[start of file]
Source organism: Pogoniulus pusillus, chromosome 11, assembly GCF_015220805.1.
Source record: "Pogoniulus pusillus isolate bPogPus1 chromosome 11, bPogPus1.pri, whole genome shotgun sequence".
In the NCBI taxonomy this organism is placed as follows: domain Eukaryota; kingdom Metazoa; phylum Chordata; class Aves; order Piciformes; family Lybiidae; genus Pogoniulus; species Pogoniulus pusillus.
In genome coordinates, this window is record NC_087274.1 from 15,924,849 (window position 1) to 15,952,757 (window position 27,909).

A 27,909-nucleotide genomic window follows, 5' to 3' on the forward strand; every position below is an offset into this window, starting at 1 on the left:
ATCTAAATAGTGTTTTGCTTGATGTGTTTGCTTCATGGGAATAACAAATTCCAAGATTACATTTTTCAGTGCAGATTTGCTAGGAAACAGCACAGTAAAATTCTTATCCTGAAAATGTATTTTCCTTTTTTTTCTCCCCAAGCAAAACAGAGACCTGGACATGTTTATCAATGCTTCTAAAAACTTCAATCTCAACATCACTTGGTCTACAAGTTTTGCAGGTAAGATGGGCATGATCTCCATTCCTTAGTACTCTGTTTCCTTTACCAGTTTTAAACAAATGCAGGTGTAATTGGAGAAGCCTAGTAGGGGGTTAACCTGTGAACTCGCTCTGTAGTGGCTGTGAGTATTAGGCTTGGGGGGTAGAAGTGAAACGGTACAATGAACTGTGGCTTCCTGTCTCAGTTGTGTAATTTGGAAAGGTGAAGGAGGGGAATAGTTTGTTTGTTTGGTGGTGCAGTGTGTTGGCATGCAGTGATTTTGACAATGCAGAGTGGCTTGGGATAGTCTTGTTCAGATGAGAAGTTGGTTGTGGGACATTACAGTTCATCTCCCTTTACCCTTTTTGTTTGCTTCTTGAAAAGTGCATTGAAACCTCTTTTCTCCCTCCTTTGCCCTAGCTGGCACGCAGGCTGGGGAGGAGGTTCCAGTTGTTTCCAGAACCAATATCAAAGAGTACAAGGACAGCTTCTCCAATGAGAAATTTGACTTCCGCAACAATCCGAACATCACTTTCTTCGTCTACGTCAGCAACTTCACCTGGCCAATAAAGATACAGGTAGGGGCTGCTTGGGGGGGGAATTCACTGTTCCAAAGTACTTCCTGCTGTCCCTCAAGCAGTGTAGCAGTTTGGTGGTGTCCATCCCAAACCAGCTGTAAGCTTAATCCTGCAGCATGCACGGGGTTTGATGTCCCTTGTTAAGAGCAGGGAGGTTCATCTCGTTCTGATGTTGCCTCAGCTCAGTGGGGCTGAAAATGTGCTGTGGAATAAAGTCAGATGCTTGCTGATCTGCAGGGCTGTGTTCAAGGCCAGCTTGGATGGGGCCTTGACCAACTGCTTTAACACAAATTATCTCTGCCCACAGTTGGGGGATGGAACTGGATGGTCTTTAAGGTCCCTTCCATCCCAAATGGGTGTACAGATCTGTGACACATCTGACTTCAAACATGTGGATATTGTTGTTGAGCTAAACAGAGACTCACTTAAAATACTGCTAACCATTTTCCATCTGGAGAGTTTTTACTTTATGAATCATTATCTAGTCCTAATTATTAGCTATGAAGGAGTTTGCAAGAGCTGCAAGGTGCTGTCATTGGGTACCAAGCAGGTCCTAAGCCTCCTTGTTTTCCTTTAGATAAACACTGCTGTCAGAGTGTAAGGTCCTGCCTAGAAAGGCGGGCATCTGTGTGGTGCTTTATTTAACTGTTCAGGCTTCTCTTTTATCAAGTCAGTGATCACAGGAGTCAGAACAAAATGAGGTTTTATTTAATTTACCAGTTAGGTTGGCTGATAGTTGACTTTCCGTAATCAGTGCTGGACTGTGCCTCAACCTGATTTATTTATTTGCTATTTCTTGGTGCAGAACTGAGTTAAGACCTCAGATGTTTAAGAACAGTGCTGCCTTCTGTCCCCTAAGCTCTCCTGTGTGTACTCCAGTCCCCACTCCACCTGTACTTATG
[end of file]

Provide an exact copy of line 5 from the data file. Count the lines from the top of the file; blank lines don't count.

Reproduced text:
A 27,909-nucleotide genomic window follows, 5' to 3' on the forward strand; every position below is an offset into this window, starting at 1 on the left: